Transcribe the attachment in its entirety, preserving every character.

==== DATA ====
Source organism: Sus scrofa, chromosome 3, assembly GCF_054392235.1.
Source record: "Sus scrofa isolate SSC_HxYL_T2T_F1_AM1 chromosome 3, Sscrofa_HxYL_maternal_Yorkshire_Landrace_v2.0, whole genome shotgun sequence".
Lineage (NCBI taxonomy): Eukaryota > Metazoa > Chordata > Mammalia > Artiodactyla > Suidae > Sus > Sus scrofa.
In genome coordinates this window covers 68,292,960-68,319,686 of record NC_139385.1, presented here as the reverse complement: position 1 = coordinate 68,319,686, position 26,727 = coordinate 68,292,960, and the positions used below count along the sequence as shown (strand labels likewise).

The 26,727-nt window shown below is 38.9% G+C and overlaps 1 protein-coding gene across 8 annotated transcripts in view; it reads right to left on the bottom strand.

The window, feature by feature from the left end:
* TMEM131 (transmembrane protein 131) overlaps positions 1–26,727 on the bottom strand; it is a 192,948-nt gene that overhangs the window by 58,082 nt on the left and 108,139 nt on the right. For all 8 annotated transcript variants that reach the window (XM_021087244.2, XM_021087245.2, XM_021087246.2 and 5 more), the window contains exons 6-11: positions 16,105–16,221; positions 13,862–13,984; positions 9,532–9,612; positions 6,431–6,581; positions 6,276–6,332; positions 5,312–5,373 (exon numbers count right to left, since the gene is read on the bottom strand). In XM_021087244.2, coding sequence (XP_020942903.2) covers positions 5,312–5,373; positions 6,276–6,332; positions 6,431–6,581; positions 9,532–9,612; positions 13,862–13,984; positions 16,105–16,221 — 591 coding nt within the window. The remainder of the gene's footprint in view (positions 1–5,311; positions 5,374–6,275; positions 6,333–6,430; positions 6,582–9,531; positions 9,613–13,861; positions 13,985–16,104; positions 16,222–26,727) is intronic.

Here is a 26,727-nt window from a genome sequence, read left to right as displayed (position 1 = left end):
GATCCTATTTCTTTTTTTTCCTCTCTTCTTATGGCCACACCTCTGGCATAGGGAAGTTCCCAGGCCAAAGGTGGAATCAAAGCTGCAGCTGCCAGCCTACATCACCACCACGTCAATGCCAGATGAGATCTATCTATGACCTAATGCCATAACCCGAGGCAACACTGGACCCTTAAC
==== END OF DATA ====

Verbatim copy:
Source organism: Sus scrofa, chromosome 3, assembly GCF_054392235.1.
Source record: "Sus scrofa isolate SSC_HxYL_T2T_F1_AM1 chromosome 3, Sscrofa_HxYL_maternal_Yorkshire_Landrace_v2.0, whole genome shotgun sequence".
Lineage (NCBI taxonomy): Eukaryota > Metazoa > Chordata > Mammalia > Artiodactyla > Suidae > Sus > Sus scrofa.
In genome coordinates this window covers 68,292,960-68,319,686 of record NC_139385.1, presented here as the reverse complement: position 1 = coordinate 68,319,686, position 26,727 = coordinate 68,292,960, and the positions used below count along the sequence as shown (strand labels likewise).

The 26,727-nt window shown below is 38.9% G+C and overlaps 1 protein-coding gene across 8 annotated transcripts in view; it reads right to left on the bottom strand.

The window, feature by feature from the left end:
* TMEM131 (transmembrane protein 131) overlaps positions 1–26,727 on the bottom strand; it is a 192,948-nt gene that overhangs the window by 58,082 nt on the left and 108,139 nt on the right. For all 8 annotated transcript variants that reach the window (XM_021087244.2, XM_021087245.2, XM_021087246.2 and 5 more), the window contains exons 6-11: positions 16,105–16,221; positions 13,862–13,984; positions 9,532–9,612; positions 6,431–6,581; positions 6,276–6,332; positions 5,312–5,373 (exon numbers count right to left, since the gene is read on the bottom strand). In XM_021087244.2, coding sequence (XP_020942903.2) covers positions 5,312–5,373; positions 6,276–6,332; positions 6,431–6,581; positions 9,532–9,612; positions 13,862–13,984; positions 16,105–16,221 — 591 coding nt within the window. The remainder of the gene's footprint in view (positions 1–5,311; positions 5,374–6,275; positions 6,333–6,430; positions 6,582–9,531; positions 9,613–13,861; positions 13,985–16,104; positions 16,222–26,727) is intronic.

Here is a 26,727-nt window from a genome sequence, read left to right as displayed (position 1 = left end):
GATCCTATTTCTTTTTTTTCCTCTCTTCTTATGGCCACACCTCTGGCATAGGGAAGTTCCCAGGCCAAAGGTGGAATCAAAGCTGCAGCTGCCAGCCTACATCACCACCACGTCAATGCCAGATGAGATCTATCTATGACCTAATGCCATAACCCGAGGCAACACTGGACCCTTAAC